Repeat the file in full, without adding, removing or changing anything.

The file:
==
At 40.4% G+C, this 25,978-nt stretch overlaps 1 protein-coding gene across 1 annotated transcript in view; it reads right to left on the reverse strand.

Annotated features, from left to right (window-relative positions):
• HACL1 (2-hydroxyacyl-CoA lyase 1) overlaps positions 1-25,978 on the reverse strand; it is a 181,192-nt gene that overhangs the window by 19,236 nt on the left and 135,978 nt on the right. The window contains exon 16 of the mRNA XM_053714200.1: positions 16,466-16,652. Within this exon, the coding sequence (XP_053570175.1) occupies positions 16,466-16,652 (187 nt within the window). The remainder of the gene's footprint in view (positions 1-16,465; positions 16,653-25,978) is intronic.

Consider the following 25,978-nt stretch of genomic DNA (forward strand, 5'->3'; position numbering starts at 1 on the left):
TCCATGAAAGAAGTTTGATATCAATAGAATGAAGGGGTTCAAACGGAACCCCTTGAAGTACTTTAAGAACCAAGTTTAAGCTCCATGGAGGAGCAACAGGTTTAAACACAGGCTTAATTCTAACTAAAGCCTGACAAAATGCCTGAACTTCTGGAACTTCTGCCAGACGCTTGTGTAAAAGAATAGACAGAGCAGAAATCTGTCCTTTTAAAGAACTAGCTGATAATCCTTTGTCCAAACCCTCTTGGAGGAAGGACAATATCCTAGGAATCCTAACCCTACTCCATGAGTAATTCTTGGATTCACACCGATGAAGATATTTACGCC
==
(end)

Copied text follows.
At 40.4% G+C, this 25,978-nt stretch overlaps 1 protein-coding gene across 1 annotated transcript in view; it reads right to left on the reverse strand.

Annotated features, from left to right (window-relative positions):
• HACL1 (2-hydroxyacyl-CoA lyase 1) overlaps positions 1-25,978 on the reverse strand; it is a 181,192-nt gene that overhangs the window by 19,236 nt on the left and 135,978 nt on the right. The window contains exon 16 of the mRNA XM_053714200.1: positions 16,466-16,652. Within this exon, the coding sequence (XP_053570175.1) occupies positions 16,466-16,652 (187 nt within the window). The remainder of the gene's footprint in view (positions 1-16,465; positions 16,653-25,978) is intronic.

Consider the following 25,978-nt stretch of genomic DNA (forward strand, 5'->3'; position numbering starts at 1 on the left):
TCCATGAAAGAAGTTTGATATCAATAGAATGAAGGGGTTCAAACGGAACCCCTTGAAGTACTTTAAGAACCAAGTTTAAGCTCCATGGAGGAGCAACAGGTTTAAACACAGGCTTAATTCTAACTAAAGCCTGACAAAATGCCTGAACTTCTGGAACTTCTGCCAGACGCTTGTGTAAAAGAATAGACAGAGCAGAAATCTGTCCTTTTAAAGAACTAGCTGATAATCCTTTGTCCAAACCCTCTTGGAGGAAGGACAATATCCTAGGAATCCTAACCCTACTCCATGAGTAATTCTTGGATTCACACCGATGAAGATATTTACGCC